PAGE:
Tufts Marks Juneteenth with a Day of Reflection, Commitment, and Action

The event will feature keynote speaker David Harris as well as breakout sessions on topics such as historical inequities in medicine

Tufts University will hold a virtual discussion on racial justice and antiracism efforts on Friday, June 18, to mark Juneteenth—the anniversary of the emancipation of enslaved people in the United States.

Hosted by the Chief Diversity Officers, Office of the Provost, and Office of the President, this second annual Day of Reflection, Commitment, and Action is open to all members of the Tufts community.

The schedule begins at 9 a.m. with welcoming remarks and keynote speaker David Harris, who recently retired as managing director at the Charles Hamilton Houston Institute for Race and Justice at the Harvard Law School. Harris led the creation of the Houston / Marshall Plan for Community Justice, which aims to bring the voices of those affected by the wars on crime and drugs into the creation of public policy. He was previously the founding executive director of the Fair Housing Center of Boston, and served with the U.S. Department of Housing and Urban Development and the U.S. Commission on Civil Rights.

Breakout sessions follow from 10-11 a.m. and 11 a.m.-12 p.m., including a discussion on resistance to anti-racist change led by the Center for the Enhancement of Learning and Teaching; a presentation of a plan promoting equity and justice by the Office of Sustainability; and a workshop on centering student voices by the Department of Education Diversity, Equity, Inclusion, and Justice Committee.

Other sessions will be led by various Tufts schools, including a Cummings School of Veterinary Medicine workshop on historical inequities experienced by Black people in the veterinary profession and a School of Medicine discussion of the history and impact of racism on research, public health, and clinical medicine. Cummings School and the School of Dental Medicine will also be co-sponsoring a panel on Michael Eric Dyson’s book Long Time Coming on racial reckoning in America. The full schedule for the morning is available here.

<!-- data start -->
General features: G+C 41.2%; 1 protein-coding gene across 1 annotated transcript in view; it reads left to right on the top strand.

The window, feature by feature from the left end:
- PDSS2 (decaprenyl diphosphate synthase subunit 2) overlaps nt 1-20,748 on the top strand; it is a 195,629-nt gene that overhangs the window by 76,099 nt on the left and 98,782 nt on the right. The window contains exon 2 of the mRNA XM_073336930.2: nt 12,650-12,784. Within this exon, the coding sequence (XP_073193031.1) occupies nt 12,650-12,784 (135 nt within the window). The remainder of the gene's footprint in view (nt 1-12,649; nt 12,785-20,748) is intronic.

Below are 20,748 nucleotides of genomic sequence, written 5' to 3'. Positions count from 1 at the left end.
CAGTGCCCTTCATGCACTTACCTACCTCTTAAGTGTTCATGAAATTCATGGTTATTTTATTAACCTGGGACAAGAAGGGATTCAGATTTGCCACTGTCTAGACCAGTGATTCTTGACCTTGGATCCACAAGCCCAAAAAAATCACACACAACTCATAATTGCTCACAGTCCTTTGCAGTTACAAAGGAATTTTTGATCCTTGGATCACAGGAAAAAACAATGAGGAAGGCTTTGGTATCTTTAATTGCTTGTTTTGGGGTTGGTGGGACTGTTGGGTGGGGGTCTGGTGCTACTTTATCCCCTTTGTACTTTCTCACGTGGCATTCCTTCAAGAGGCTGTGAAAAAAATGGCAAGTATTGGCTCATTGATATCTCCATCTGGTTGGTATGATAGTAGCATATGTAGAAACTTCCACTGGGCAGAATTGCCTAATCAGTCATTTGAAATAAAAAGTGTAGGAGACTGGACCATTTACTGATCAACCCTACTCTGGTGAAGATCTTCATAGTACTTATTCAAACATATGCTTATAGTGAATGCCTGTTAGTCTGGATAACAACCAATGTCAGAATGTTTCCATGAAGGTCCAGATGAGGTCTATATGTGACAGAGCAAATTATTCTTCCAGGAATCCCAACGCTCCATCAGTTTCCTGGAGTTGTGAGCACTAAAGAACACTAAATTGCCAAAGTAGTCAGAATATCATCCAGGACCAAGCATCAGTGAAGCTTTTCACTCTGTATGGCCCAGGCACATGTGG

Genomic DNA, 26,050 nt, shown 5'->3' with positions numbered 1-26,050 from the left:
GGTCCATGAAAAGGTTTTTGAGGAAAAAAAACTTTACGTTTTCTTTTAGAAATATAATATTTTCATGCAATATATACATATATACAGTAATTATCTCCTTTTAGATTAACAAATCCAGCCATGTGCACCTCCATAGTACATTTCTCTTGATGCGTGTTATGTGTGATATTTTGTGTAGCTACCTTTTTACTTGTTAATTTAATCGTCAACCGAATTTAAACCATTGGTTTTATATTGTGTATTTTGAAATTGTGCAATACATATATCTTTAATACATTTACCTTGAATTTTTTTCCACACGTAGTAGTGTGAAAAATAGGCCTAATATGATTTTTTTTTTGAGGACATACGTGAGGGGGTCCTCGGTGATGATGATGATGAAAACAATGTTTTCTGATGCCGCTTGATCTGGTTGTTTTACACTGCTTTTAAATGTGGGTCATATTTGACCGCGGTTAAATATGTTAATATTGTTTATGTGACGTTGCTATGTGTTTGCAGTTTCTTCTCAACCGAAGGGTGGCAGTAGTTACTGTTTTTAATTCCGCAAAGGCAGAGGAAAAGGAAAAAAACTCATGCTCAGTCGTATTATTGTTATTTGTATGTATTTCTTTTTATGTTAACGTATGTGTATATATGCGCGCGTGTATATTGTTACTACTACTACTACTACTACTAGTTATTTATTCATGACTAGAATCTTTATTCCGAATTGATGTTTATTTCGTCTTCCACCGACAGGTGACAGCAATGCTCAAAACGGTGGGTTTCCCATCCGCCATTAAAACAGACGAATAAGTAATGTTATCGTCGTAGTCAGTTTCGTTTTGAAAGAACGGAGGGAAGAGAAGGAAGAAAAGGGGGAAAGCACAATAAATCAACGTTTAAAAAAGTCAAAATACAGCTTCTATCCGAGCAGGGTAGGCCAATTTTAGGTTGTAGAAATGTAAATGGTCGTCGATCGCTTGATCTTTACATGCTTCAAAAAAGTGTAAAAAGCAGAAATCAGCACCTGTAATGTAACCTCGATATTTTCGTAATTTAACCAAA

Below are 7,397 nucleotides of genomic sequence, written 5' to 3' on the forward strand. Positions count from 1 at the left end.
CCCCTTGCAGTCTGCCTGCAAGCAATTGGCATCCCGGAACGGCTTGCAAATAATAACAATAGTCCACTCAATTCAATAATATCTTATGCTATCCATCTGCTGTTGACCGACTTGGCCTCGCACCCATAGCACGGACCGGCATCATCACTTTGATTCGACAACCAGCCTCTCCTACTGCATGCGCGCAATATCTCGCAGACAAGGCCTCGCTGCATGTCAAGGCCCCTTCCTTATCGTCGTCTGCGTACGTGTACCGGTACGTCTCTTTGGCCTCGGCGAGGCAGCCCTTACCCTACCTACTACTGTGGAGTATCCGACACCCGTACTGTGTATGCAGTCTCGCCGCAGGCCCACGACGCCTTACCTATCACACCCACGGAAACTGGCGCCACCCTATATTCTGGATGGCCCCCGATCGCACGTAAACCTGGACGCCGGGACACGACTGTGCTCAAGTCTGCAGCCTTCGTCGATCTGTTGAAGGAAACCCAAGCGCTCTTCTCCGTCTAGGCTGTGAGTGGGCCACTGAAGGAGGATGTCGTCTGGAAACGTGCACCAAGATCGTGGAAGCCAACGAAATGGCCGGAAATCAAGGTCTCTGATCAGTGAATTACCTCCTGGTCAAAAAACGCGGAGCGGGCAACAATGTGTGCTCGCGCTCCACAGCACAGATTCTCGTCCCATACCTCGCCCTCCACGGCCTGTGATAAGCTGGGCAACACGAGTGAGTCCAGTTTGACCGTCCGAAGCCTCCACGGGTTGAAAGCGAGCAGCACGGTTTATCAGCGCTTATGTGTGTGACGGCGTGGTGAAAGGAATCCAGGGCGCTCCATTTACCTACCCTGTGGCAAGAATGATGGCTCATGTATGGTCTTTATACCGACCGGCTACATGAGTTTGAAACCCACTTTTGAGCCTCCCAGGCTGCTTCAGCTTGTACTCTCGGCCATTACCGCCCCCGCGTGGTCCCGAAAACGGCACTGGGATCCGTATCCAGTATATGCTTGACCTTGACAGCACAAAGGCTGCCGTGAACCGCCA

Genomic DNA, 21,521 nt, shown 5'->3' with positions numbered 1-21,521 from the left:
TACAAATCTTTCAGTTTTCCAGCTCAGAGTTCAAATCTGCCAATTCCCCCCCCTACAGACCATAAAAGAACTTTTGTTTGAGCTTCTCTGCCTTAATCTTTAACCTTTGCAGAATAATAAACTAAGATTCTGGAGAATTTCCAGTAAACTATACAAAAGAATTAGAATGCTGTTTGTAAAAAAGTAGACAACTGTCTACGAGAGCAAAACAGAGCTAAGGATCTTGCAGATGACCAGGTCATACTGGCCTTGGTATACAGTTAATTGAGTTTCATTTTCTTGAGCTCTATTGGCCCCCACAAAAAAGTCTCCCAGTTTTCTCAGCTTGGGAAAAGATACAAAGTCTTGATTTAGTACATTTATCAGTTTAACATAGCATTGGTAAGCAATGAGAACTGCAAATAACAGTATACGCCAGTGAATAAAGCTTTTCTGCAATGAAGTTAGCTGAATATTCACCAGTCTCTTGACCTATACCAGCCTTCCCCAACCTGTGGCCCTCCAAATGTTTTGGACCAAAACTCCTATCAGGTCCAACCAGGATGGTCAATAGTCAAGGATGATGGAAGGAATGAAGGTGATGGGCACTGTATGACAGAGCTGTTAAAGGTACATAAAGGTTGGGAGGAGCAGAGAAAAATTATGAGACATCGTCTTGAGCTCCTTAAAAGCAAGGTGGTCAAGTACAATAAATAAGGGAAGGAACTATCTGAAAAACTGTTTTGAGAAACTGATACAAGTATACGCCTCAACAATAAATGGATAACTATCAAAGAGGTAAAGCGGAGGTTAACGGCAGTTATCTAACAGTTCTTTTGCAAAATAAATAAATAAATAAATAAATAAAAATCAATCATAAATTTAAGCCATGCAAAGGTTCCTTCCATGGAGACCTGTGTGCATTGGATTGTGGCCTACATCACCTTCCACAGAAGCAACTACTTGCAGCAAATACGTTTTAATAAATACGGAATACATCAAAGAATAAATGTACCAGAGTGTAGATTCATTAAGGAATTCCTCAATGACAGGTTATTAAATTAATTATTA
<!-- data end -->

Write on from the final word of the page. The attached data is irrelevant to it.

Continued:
“It is crucial that we all stop to reflect, commit, and act to create an antiracist institution at Tufts University," said Joyce Sackey, chief diversity officer at Tufts' health sciences schools, and dean for multicultural affairs and global health at the School of Medicine  "It is essential that we, as a Tufts community, continue contributing to the national conversation and contemplate the nation’s histories, the longstanding epidemic of racial injustices in all spheres of our society, including educational opportunities, health outcomes, socioeconomic status, environmental and criminal justice system; and commit to our role as change agents.”

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